With a bachelor's degree in health service administration it is possible to begin a career as a health services administrator, but a graduate degree may be necessary for career advancement. Medical and health service managers may work as hospital managers, clinical managers, or manage a nursing home or physicians' office.
Health services administration refers to the process of directing, supervising and planning the delivery of medical treatment to patients. Individuals working in health services administration must be comfortable with a range of professional duties that include government regulations, healthcare management and business administration. At least a bachelor's degree is required to become a health service administrator, a major in health administration is recommended.
|Required Education||Bachelor's degree|
|Other Requirements||A degree in health administration is preferred, as is graduate-level education related to medicine|
|Licensure/Certification||Administrators in nursing homes need to be licensed; voluntary certification available for all managers and administrators|
|Average Annual Salary (May 2018)*||$113,730|
|Projected Job Growth (2018-2028)*||18%|
Source: U.S. Bureau of Labor Statistics
Job Options in Health Services Administration
Positions in health services administration have many different titles such as healthcare executive, health services manager and medical administrator. The overall responsibilities of a health services administrator vary based on the needs of individual employers. A health services administrator working in a private physician's practice might be in charge of clerical employees and billing issues. Larger healthcare facilities generally have many assistant administrators that oversee clinical departments, including surgery and nursing. The U.S. Bureau of Labor Statistics (BLS) states that recent federal regulations requiring the electronic filing of patient records has led health services providers to hire health information management professionals.
Health Services Administration Salary Information
The wage expectations of health services managers exceed the national average for other occupations. Data from the BLS shows that medical and health services managers earned a mean annual wage worth $113,730 in May 2018. Pay rates vary substantially for health services administrators based on experience and responsibilities. In May 2018, medical and health services managers supervising general hospitals received a mean annual salary of $122,460, while pharmaceutical companies and medical manufacturing firms paid these managers an annual mean wage of $221,290.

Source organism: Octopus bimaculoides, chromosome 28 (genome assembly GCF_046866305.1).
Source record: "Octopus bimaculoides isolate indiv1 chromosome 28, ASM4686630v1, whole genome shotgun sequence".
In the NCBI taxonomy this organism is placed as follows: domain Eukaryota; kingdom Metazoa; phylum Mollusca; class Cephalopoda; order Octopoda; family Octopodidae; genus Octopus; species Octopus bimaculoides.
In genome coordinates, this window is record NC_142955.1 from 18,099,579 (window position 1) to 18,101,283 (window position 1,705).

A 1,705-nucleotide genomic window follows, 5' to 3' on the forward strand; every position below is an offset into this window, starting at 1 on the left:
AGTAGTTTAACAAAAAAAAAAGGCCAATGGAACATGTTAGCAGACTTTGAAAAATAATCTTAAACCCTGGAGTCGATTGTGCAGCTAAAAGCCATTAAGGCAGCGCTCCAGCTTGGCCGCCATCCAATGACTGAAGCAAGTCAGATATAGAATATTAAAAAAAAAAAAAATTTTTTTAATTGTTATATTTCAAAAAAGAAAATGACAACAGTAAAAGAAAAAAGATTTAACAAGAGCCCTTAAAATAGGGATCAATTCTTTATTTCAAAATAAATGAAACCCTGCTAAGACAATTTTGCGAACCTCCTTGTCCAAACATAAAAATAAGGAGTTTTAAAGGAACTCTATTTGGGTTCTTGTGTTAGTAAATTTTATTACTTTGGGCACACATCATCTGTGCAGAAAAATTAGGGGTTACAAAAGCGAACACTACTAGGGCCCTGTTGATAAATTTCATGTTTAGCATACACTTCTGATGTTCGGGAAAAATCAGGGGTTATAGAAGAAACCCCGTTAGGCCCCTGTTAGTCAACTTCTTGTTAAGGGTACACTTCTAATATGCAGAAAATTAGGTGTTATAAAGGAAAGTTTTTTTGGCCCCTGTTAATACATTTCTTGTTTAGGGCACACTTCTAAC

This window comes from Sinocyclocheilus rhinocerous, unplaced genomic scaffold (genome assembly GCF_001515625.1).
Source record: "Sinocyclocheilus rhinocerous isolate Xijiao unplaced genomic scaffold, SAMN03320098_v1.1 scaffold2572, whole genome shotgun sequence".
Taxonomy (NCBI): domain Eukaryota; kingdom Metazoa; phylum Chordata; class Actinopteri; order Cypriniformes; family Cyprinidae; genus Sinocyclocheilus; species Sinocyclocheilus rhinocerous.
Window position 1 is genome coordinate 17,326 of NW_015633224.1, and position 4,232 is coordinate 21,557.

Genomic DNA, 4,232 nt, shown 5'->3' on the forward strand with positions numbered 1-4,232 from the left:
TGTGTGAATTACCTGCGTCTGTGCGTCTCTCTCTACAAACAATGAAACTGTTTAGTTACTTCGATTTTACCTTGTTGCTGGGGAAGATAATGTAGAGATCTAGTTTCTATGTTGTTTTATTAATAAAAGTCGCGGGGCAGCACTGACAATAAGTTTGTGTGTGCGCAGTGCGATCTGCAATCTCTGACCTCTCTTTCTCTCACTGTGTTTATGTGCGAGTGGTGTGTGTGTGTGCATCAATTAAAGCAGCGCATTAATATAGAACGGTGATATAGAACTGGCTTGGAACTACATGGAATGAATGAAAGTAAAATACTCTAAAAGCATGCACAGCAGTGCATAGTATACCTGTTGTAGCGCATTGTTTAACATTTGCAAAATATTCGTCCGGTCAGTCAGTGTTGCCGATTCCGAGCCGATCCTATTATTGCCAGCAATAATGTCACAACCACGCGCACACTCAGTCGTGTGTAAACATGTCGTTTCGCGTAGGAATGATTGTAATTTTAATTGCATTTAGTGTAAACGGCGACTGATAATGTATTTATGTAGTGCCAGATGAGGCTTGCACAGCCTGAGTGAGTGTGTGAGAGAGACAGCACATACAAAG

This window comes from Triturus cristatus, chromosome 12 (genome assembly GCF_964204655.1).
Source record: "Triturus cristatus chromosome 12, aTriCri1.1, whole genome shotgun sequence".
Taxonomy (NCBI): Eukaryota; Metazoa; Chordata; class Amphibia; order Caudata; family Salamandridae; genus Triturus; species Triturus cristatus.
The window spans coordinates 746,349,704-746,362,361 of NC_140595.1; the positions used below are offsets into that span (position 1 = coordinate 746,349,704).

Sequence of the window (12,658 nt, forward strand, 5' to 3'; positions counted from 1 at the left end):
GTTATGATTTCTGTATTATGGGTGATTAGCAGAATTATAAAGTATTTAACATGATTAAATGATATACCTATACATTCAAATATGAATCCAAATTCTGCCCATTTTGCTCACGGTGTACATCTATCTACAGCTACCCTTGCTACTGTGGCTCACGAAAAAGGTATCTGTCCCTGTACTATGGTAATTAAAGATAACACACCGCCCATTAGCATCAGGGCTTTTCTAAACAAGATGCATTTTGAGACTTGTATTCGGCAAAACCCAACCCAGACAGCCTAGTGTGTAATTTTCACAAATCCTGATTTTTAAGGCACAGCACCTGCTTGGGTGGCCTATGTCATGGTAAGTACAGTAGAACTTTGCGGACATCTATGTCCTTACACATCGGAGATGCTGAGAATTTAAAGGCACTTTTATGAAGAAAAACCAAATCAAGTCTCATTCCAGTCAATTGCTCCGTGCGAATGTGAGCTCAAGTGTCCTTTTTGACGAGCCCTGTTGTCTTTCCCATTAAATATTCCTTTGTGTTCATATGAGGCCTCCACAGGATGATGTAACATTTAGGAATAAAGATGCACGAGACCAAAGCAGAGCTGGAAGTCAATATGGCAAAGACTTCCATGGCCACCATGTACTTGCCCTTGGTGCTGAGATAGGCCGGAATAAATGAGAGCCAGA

Earnings for medical and health services managers can also vary between geographic locations. The BLS reported that health services facilities in DC, New York, Massachusetts, Delaware and Connecticut paid managers the highest mean annual wage in May 2018. Total employment in medical and health services management is expected to increase 18% from 2018-2028, according to the BLS.
Education Requirements for Health Services Administrators
Employers tend to seek health services managers with graduate education in areas related to medicine, such as public health and health sciences. In addition to knowledge of science and health, desirable candidates for health services administration jobs will also have formal education in management and finance.
Private and public universities offer master's and doctoral degree programs in health administration for prospective health service managers. Advanced education in health administration includes courses in organizational behavior, financial management and information systems. Students in graduate health administration programs often focus on specific areas including health demographics or gerontology.
With a bachelor's or master's degree in health services administration, there are many career options to consider. Health service administrators work as hospital or clinical managers, or may oversee operations in a doctor's office or nursing home. Certification is voluntary for most job opportunities, although it is required for those who choose to work in nursing home administration.